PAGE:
13. Depends on witnesses, if any.

 

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Response to rgbecker (Original post)

Tue Apr 3, 2012, 11:22 PM

5. If the cop was undercover, it'd be SYG.

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Response to freshwest (Reply #5)

Tue Apr 3, 2012, 11:35 PM

7. I don't think he would have to be undercover

I think the threshold in most SYG states would be if the cop was acting unlawfully, and the shooter was in reasonable fear for their life or of serious injury.

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Response to pipoman (Reply #7)

Wed Apr 4, 2012, 12:54 AM

10. In uniform? I've never heard of anyone shooting an LEO and it being called self-defense.

What I'm saying, is that there is no common relation.. Well, I'm not sure how to say it.

Everybody dressed the same (even as I type that, I feel that it's insane) then the treatment is the same. How sad that is, though.

The uniform, the badge, the authority, seems to take precedence over common sense in this case. The rogue cop who doing something as suggested in the OP, would seem to be appropriately stopped by SYG.

But in all cases, an LEO is carrying a gun. So that makes it still unequal in that the citizen is always considered less reliable than the LEO. The citizen that draws on a policeman, is going to be charged with attempted murder, or whatever.

And if the LEO sees the gun there, it can be an excuse for killing the citizen, legally. This is a nightmare scenario. In the case of the Occupy protester, his protection is being non-violent. So he should not be carrying a weapon.

There was an interesting protest in AZ where some burly open carrying men came to stand between peaceful protesters (who were a bit freaked by them in the videos) and the police. They explained by saying. 'Our second amendment rights protect our first amendment right, and theirs, too.'

It was a remarkable protest, right meets left. There was no violence, and it was not a matter of CCW. AZ had open carry, that in some states would be termed brandishing a weapon to intimidate, or something.

I'm having trouble though, answering the OP. All things being equal, a person could take all those actions he listed, but what we have to figure out, is how to justify things not being equal. Because they aren't. It's not that simple. Any help in reasoning this out would be appreciated but I'm about to drift off to sleep!

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Response to rgbecker (Original post)

Wed Apr 4, 2012, 11:56 AM

12. SYG does not apply to LEO

Florida State Statute:
776.013(2)(d) - exceptions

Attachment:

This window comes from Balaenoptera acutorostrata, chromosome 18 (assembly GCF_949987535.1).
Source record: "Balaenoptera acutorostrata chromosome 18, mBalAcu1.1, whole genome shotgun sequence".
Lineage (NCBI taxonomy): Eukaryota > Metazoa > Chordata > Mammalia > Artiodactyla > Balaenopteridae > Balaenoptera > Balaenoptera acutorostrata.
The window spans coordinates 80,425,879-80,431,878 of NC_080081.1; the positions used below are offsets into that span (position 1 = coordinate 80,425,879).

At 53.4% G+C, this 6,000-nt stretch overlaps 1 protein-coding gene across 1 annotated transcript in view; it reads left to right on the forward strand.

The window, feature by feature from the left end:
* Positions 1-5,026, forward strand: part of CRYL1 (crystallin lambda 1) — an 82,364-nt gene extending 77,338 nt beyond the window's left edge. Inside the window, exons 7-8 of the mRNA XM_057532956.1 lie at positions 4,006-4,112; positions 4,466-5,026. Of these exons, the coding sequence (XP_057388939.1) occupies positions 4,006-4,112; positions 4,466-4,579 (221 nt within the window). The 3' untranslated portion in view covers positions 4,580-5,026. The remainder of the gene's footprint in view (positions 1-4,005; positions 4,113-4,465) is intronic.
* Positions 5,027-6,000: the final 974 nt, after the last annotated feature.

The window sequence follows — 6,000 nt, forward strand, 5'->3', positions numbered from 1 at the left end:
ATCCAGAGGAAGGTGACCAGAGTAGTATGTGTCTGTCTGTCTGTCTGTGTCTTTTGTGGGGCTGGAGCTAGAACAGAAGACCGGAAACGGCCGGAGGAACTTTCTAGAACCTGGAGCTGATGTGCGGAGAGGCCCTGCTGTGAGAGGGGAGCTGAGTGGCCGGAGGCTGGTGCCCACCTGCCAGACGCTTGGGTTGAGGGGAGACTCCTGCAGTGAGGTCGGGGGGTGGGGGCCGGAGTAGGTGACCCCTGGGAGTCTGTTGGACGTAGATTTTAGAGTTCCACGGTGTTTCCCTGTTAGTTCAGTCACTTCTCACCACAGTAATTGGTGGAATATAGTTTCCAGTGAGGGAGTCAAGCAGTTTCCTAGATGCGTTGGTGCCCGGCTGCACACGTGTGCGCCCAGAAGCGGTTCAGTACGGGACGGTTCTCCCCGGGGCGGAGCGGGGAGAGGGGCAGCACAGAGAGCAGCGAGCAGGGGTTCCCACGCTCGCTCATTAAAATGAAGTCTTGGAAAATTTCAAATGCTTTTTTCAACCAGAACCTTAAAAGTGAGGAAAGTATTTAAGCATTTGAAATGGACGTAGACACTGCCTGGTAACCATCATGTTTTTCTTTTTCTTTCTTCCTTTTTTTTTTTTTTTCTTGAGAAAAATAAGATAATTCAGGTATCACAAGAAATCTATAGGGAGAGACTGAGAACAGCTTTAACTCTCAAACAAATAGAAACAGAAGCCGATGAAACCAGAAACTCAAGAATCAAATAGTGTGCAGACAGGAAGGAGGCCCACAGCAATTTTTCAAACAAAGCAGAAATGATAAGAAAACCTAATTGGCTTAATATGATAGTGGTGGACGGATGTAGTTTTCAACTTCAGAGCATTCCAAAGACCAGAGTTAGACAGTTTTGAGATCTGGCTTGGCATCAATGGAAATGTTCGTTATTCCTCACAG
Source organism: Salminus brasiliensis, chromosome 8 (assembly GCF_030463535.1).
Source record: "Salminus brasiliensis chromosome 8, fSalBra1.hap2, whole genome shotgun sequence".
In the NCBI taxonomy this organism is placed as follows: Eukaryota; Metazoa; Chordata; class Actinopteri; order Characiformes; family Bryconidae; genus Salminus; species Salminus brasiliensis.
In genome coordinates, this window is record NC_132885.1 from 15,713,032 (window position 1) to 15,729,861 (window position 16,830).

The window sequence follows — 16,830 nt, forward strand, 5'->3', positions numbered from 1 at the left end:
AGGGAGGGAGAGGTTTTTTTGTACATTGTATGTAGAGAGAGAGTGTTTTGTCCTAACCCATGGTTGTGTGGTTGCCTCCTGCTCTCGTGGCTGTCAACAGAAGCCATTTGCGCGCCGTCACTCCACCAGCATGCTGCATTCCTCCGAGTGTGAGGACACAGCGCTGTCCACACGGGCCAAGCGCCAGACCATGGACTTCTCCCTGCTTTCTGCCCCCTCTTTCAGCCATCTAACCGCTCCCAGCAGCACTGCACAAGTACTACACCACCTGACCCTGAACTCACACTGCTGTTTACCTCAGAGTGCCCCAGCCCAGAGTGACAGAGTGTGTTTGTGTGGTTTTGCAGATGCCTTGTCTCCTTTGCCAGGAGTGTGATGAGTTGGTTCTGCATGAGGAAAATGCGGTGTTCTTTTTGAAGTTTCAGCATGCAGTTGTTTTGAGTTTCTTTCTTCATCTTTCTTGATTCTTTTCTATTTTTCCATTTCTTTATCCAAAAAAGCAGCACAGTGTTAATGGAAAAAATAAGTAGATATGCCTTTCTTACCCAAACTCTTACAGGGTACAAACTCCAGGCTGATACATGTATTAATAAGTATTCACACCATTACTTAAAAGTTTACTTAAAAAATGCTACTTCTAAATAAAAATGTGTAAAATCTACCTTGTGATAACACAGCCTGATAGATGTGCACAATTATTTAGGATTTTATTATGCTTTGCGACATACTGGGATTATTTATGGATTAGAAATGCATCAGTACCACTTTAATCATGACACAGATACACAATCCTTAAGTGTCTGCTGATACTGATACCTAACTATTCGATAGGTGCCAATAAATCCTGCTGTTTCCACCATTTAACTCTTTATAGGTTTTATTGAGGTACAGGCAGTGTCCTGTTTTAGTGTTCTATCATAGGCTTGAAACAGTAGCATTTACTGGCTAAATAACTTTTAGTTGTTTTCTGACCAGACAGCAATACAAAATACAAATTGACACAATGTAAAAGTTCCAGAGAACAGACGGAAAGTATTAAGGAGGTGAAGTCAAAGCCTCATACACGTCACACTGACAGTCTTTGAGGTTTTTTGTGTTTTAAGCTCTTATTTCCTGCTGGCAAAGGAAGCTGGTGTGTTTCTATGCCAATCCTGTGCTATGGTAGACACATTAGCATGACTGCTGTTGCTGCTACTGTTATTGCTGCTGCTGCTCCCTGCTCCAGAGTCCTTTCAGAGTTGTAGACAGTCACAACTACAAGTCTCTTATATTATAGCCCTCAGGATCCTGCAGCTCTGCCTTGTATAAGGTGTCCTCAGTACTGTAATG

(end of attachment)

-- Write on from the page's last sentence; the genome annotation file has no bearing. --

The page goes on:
The person against whom the defensive force is used is a law enforcement officer, as defined in s. 943.10(14), who enters or attempts to enter a dwelling, residence, or vehicle in the performance of his or her official duties and the officer identified himself or herself in accordance with any applicable law or the person using force knew or reasonably should have known that the person entering or attempting to enter was a law enforcement officer.

However, If you want to be the one to try this theory out, You will probably not live long enough to know the outcome. Shoot a LEO and try claiming self defense...Your claims will be silenced by loud, rapid fire from multiple firearms. GOOD LUCK!

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Response to ti66er8pooh (Reply #12)

Wed Apr 4, 2012, 11:28 PM

17. If you think about a typical drug raid....

Cops yelling and breaking down doors....Would be easy to be frightened that it could be a gang coming in. The officer has to identify himself or herself...but personally, in the middle of the night, if someone came breaking in the door, I'd be tempted to shoot now and identify later.

Actually, some years back, a drunk guy broke open my front door and came in the house. I held the bedroom door closed and yelled at him to get the fuck out and he wandered off down the street. I think he just got confused about which was his house or something. I guess I should have just killed him, but the truth is, I don't keep my guns loaded in the house.

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Response to rgbecker (Original post)

Wed Apr 4, 2012, 01:47 PM

14. It does not handle this. What happens

if a guy does that is that he is either shot and killed by another nearby cop or he spends the rest of his life in prison. Shooting cops is not a good idea, SYG or not. Unless you're ready for your life to end, it's not something that's recommended by anyone.

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Response to rgbecker (Original post)

Fri Apr 6, 2012, 10:29 AM

19. The SYG law is a moot point in your OP.

No matter which scenario you pick in your OP, they all have the same ending - suicide by cop.